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[ISN] Worm hits listserv; humor fills inboxes

Forwarded from: Richard Caasi <caasi@xxxxxxxxxxxxx>


By Mer Eckstut
September 25, 2003 

According to one of the College's official listservs, Penn's ranking
is dropping to 249 -- and University President Judith Rodin doesn't

And Mr. T still pities the fool.

These were just two of the messages that flooded inboxes across campus
stemming from a virus outbreak that started Tuesday afternoon and
lasted until the wee hours yesterday morning.

The W32.Mimail.Amm worm was sent out to students on the
college-fyi-out listserv, a tool administrators use to communicate
with College of Arts and Sciences students, Tuesday afternoon at
approximately 2:41 p.m.

"It doesn't do a lot of damage," Information Security and Computing
official Steve Strawser said. Mimail is a mass-mailing worm that hunts
through a user's address book and randomly selects addresses. These
addresses are then sent forged messages, which leads recipients to
believe they are getting mail from their server's administrator.

The occurrence of this worm was almost immediately followed by a
college listserv malfunction.

"It just kept coming and coming and coming," College junior Anne
McGuire said, referring to the hordes of e-mails she received.

Party announcements were sent out -- as were fictional news stories
and e-mails insulting posters trying to get off the listserv.

Dozens of e-mails from students asking to be removed from the
college-fyi-out listserv were broadcast to the entire community, which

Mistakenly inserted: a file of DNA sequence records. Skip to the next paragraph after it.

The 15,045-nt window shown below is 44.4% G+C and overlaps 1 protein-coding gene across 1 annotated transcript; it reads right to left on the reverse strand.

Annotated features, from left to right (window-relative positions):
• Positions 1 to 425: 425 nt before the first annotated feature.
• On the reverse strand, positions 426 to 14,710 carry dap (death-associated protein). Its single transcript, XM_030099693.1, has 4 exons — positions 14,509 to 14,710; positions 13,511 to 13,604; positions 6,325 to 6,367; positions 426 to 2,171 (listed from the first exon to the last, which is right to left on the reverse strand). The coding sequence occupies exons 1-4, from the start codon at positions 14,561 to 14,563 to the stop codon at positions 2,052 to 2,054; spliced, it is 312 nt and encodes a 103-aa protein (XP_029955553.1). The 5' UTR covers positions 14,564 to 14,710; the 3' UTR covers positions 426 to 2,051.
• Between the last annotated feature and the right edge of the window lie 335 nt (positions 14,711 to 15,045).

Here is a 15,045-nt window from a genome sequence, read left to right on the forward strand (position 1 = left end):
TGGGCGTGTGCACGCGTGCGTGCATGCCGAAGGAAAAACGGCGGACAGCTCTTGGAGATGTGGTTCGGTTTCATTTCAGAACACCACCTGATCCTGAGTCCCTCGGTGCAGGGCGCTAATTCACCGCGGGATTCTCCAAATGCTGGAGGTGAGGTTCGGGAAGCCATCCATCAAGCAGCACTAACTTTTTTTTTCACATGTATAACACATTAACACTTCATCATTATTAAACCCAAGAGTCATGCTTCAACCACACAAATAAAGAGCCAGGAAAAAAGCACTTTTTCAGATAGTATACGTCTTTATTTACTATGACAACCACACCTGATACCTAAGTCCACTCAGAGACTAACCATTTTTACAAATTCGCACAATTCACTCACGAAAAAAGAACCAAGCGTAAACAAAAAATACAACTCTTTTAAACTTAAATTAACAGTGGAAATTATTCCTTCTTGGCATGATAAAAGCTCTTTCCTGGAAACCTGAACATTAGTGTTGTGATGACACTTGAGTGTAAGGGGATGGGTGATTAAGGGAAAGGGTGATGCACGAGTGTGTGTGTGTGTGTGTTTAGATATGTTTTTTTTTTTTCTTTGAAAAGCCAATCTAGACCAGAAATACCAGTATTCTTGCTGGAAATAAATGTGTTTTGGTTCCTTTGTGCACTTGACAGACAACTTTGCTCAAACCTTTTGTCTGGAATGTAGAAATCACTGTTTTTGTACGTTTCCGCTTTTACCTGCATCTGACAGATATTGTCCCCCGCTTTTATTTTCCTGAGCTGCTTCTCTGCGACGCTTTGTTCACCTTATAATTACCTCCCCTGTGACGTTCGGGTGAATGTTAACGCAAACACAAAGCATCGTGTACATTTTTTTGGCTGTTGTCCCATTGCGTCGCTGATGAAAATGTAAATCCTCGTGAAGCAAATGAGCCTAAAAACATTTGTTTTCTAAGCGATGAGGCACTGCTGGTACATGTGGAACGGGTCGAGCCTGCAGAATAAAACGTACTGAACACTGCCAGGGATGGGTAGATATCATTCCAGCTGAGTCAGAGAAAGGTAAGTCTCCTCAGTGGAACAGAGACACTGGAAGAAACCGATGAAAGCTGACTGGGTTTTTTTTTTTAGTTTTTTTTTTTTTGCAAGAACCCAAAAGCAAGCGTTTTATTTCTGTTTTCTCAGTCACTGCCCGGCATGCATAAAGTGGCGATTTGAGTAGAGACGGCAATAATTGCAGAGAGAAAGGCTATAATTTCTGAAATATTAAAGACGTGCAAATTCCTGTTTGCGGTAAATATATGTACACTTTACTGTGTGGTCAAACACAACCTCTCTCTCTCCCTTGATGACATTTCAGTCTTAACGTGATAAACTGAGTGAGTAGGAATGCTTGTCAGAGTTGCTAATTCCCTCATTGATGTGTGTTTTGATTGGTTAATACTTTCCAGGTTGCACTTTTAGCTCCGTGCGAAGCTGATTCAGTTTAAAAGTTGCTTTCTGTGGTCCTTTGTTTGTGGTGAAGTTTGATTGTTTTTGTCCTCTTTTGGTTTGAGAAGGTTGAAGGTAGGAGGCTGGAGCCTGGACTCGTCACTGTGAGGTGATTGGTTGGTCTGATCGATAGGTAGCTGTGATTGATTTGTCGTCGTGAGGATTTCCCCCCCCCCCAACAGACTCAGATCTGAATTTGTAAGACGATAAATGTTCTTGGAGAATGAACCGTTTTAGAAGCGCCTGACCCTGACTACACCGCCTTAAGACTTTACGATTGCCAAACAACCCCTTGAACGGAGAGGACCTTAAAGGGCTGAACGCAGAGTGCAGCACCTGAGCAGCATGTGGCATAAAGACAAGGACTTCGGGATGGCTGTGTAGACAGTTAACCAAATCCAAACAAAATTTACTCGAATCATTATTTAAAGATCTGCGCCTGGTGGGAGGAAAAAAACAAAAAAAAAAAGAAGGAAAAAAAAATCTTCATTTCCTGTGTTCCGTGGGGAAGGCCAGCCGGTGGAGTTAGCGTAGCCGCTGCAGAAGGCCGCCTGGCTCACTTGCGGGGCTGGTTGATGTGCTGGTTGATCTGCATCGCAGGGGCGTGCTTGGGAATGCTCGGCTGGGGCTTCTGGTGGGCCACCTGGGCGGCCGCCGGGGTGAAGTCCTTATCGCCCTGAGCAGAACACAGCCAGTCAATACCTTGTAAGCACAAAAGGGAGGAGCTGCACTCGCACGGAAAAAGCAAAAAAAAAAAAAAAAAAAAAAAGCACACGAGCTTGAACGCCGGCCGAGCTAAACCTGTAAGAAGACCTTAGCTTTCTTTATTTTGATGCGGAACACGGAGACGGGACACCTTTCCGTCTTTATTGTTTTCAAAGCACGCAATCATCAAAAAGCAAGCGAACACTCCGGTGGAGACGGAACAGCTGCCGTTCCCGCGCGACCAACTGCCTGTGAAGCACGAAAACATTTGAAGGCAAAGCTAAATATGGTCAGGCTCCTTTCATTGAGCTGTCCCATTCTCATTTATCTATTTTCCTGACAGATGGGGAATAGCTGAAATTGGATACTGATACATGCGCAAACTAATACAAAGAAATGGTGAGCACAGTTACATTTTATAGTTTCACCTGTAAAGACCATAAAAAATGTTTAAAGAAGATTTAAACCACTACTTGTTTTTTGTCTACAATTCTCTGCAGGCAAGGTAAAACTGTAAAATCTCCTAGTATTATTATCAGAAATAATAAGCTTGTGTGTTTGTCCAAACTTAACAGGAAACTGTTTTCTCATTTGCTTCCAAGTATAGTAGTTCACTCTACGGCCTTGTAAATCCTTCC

spurred more people to request removal -- making the problem worse.

While the listserv is usually restricted to posts from College
administration, the worm found an internal address that had posting
privileges, according to John Yates, information technology senior
director at SAS Computing.

By having the address with posting privileges in the original Mimail
e-mail headers, any student who replied to the e-mail broadcast the
message to the entire group, he explained.

"I thought the whole thing was kind of funny," said College senior
Denny Watson, who sent out several humorous e-mails. "It was a relaxer
for the University."

Ira Winston, IT executive director at SAS Computing, said that
computing officials were alerted to the problem late Tuesday night,
when the increased network traffic prompted the staff to be contacted
at home.

At approximately 4 a.m. yesterday morning, the flaw was fixed and
students no longer had posting rights to the listserv, he explained.

No final figures concerning the exact numbers of servers and users
affected were available by press time. Yates estimated that there were
over 100 student replies posted, and that over 95 of them occurred
after midnight Wednesday morning.

The fiasco prompted a wide range of student reactions.

"At first I didn't realize what it was," College sophomore Robert
Tennenbaum said.

"I thought it was annoying," he added.

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